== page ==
The Girl at the Back of the Bus

The Girl at the Back of the Bus

1. I’ve Always Wanted to be a Recording Artist: according to my mother I sang before I could talk. Growing up in church provided a perfect place for that melodic passion. I can still remember singing in the children’s choir...and anywhere else my heart desired. I was that kid who sang my siblings to death. My older sister used to get so sick of me always singing that she’d tell me to “shut up!” (Believe me, I didn’t). My professional aspirations may not have panned out, but I’ve been blessed to render background or lead vocals on ten Gospel recordings. it too late to consider a music career when you’re married with two quasi-adult children, and you’re over the age of… Never mind. Next.

2. I Hate Heights: and dizzying, curving, mountain roads that climb and climb.

3. I Love Sweets: unfortunately, I have a diploma in Pastry & Baking and my throne room is the kitchen where delicacies dangerous to the hips and waist are created. But it’s not my fault! My grandmother, aunt, and uncle were phenomenal bakers. They influenced me. I must carry on their chocolate-loving legacy.

4. I Collect Costume Jewelry: “collect” is a nicer euphemism than hoarding so let’s go with that.

5. I Love Eating Leftovers for Breakfast: Whenever we dine out, I rarely finish a meal and wind up with a carryout container of my uneaten portions. Intentional? Accidental? Maybe it’s a bit of each but, sorry not sorry, there’s nothing like heating up food that has the benefit of seasoning that has marinated overnight. Just yum and amen!

6. I Adore Train Travel: I already told you I hate heights, right? So, airplanes are like a necessary punishment. Now, trains? It’s a love relationship! I’ve traveled from California to Louisiana by train, and have a goal of journeying from one end of the U.S. to the other, and back again, in grand railroad fashion.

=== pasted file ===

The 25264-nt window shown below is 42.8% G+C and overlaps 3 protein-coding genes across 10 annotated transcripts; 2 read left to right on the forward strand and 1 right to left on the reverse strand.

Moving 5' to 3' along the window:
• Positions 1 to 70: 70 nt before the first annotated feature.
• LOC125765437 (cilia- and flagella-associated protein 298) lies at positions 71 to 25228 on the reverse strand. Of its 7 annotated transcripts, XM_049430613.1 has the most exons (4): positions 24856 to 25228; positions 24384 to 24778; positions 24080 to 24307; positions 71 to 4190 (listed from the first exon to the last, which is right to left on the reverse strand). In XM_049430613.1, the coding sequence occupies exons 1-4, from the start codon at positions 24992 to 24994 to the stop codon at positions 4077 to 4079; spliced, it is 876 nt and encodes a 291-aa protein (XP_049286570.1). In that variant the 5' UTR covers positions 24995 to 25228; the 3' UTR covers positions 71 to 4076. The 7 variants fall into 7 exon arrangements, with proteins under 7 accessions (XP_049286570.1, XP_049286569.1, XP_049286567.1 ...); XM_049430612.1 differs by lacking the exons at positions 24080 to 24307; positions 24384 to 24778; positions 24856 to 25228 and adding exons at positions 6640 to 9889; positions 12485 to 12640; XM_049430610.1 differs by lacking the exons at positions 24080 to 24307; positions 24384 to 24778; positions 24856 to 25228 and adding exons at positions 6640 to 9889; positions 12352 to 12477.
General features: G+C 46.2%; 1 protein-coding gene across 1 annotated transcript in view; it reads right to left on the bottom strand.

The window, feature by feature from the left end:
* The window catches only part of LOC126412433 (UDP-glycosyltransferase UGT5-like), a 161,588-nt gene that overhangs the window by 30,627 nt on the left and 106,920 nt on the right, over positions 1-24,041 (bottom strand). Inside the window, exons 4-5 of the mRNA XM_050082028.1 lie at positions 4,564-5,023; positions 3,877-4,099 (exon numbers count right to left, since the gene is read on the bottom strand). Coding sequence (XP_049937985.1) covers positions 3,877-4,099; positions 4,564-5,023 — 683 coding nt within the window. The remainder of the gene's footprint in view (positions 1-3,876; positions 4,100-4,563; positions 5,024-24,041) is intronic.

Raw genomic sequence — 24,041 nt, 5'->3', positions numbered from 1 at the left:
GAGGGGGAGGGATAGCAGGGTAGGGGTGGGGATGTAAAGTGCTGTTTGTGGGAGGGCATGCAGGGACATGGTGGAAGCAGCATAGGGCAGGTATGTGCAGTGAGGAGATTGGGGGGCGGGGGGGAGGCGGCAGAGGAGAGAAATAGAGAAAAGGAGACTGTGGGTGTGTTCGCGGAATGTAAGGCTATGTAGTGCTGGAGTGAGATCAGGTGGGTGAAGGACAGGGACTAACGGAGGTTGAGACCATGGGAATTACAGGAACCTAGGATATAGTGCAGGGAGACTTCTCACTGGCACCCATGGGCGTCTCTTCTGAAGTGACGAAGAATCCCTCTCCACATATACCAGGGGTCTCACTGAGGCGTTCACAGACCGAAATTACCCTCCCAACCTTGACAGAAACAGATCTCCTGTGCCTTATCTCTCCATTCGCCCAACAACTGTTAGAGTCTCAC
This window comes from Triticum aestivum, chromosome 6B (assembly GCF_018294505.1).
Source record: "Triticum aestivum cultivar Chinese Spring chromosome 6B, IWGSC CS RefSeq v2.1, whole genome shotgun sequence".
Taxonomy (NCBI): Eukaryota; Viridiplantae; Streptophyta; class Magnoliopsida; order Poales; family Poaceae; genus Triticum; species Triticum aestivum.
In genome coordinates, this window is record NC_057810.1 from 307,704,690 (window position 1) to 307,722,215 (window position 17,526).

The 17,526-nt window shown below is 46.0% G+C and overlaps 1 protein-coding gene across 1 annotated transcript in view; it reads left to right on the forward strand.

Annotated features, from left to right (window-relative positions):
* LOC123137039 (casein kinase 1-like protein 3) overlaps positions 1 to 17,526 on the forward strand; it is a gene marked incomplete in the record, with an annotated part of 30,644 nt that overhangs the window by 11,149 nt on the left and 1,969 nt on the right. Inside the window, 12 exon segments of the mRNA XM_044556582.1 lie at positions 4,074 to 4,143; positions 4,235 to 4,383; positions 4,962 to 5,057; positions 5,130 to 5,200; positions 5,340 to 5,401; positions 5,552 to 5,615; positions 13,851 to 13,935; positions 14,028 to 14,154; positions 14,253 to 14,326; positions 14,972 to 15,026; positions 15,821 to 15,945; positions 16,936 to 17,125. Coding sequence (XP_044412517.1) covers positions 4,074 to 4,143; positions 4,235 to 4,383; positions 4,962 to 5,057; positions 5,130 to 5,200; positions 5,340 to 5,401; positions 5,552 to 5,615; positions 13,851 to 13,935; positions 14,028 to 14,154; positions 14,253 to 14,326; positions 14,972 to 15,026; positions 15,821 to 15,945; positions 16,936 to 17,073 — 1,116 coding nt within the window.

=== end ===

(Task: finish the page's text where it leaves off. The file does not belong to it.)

7. I’m an “Accidental” Novelist: as a child I wrote poetry. Nothing earth-shaking, just sentimental cards for my mother. Constantly! As I aged my poems grew from cute and sappy to a bit more substantive and produced my first publishing experience when several of my pieces were included in my junior high school’s creative journal. When that same thing happened while I was in college, I considered myself a potential poet. But several years later I had a divine encounter with literature that altered that trajectory and rerouted my focus onto fiction. My poetic tendencies worm their way into my writing, yet I’m a story-telling novelist at heart.

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I met Shirley Temple: Yes, the real Shirley Temple, not the drink! When I was a little girl, I loved watching her films with my nan. I would dance around the house and copy her. So, in 1989, when adult Shirley Temple Black did an interview on Wogan, she announced that she would be signing copies of her autobiography in Harrods’ the following day. My mum and my nan took me to London (from Liverpool) on the train and we queued for hours in the huge store. Shirley told me to “never change my hair” (it was in two braids) and that when I smiled, I had a dimple, “just like me!”.. to read more click HERE